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Trishul Chaat Bhandar

Trishul Chaat Bhandar

By Anubhav Sapra

Chhole have distinct taste at each chhole kulche joint.  At one end of this spectrum, Lotan’s Chhole Kulche at Chhata Shahji in Old Delhi adds red chilies to make it spicy and hot, while at the another end there are a few eateries like Pancham Chhole Kulche, near Filimistan, Rohtak Road that makes a nice mixture of saunth or meethi chutney with khatti chutney in chhole to give it a distinct flavour.

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I have never liked onion and tomato in my dona of chhole. I believe that chhole has its own unique taste which is lost once onion and tomato are added to it. In Kamla Nagar, near Chhota Golchakkar, Post Office Waali Gali, a small shop named Trishul Chat Bhandar, sells one of the best matra kachoris and matra kulchas in North Delhi without onion and tomato. The address is 121-D, Kamla Nagar. The shop is open from 12 noon to 4 p.m.

WP_20141113_009A plate of chhole kulche and matra kachori costs Rs. 25 each. As suggested by the owner of the shop, I first had chhole kulche and then matra kachori. I was intrigued by his suggestion and asked him the reason behind having chhole kulche first and matra kachori next. He candidly replied that khatti-meethi chutney is added in matra kachori, and its taste can be relished only if one has it right after the light masalas of chhole kulche.

WP_20141113_007I was surprised to know that they have been making this delicious dish for the past seventy-two years and currently, it is the fourth generation, and that they still use the same recipe. It was started by Ramful who used to roam around the lanes of Kamla Nagar to sell chhole kulche on a khomcha. After the death of Ramful, Tula Ram bought a cart and started selling the chhole kulche near Kamla Nagar Post Office. And the third generation, Krishan Lal, who is the current owner of the shop, bought this small shop eight years back, calls it “Almirah” because of its small size. It is indeed a small shop of literally the size of a cupboard and I love the way they have arranged everything from masalas to the stove there. From khomcha to a cart to an almirah, the place and those who made this delicacy have changed, but the recipe is still the same. The home made masalas- which are mixture of dhaniya, jeera, amchur, peeli mirch, long, elaichi dana, and chaat masala are used in making a dona of chhole. A helping of chhole is mixed with masalas, saunth, green chutney, roasted jeera, ginger, and coriander to be served with butter kulche. On other hand, Pawan, the son of Krishan Lal, generously makes a good layer of matra on a crispy kachori and tops it with ginger, coriander, and khatti amchur chutney. The crunchy kachori with soft matra over it with lime juice, khatti-meethi chutney makes it a perfect dish to savour.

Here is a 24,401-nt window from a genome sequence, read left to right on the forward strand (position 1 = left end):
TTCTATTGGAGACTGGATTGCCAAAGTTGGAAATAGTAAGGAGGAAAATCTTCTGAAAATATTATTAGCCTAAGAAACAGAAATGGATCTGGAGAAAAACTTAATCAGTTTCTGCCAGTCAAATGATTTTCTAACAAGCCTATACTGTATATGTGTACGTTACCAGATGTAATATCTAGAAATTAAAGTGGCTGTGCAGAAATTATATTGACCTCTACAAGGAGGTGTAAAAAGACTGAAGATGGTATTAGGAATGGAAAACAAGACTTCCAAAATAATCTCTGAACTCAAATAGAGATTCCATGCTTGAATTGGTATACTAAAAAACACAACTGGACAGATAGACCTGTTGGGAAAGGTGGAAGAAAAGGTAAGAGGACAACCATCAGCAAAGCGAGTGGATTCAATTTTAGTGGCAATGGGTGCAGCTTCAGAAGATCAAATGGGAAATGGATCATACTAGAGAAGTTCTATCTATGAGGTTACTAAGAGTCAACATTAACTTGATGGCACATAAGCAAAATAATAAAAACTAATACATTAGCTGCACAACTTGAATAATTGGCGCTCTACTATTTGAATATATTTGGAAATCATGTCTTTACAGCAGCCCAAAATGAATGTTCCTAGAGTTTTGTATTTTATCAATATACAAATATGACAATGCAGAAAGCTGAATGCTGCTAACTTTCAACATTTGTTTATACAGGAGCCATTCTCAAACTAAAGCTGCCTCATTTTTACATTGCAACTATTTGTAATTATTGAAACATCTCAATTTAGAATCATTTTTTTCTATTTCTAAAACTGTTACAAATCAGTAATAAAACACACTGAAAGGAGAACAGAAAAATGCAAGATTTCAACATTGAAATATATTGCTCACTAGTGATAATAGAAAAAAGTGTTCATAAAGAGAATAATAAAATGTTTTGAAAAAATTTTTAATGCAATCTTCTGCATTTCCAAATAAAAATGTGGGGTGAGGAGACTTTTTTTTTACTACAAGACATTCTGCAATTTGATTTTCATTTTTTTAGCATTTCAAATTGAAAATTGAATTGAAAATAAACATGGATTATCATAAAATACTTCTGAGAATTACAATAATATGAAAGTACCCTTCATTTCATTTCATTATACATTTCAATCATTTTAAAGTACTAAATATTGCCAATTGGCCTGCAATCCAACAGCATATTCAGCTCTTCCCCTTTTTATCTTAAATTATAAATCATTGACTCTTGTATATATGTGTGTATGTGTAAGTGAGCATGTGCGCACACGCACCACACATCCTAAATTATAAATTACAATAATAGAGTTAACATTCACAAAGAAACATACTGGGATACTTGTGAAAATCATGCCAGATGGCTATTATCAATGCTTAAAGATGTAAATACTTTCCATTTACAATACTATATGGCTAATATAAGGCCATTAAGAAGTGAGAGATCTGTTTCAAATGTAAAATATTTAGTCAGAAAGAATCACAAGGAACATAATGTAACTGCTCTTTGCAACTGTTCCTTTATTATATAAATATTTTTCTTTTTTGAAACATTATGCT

All I can say, it is a taste of the divine!

Anubhav Sapra is an avid foodie! He is a Founder but proudly calls himself a Foodie-in-chief at Delhi Food Walks. He is also a street-food and Indian regional cuisine connoisseur and loves to write about street-food.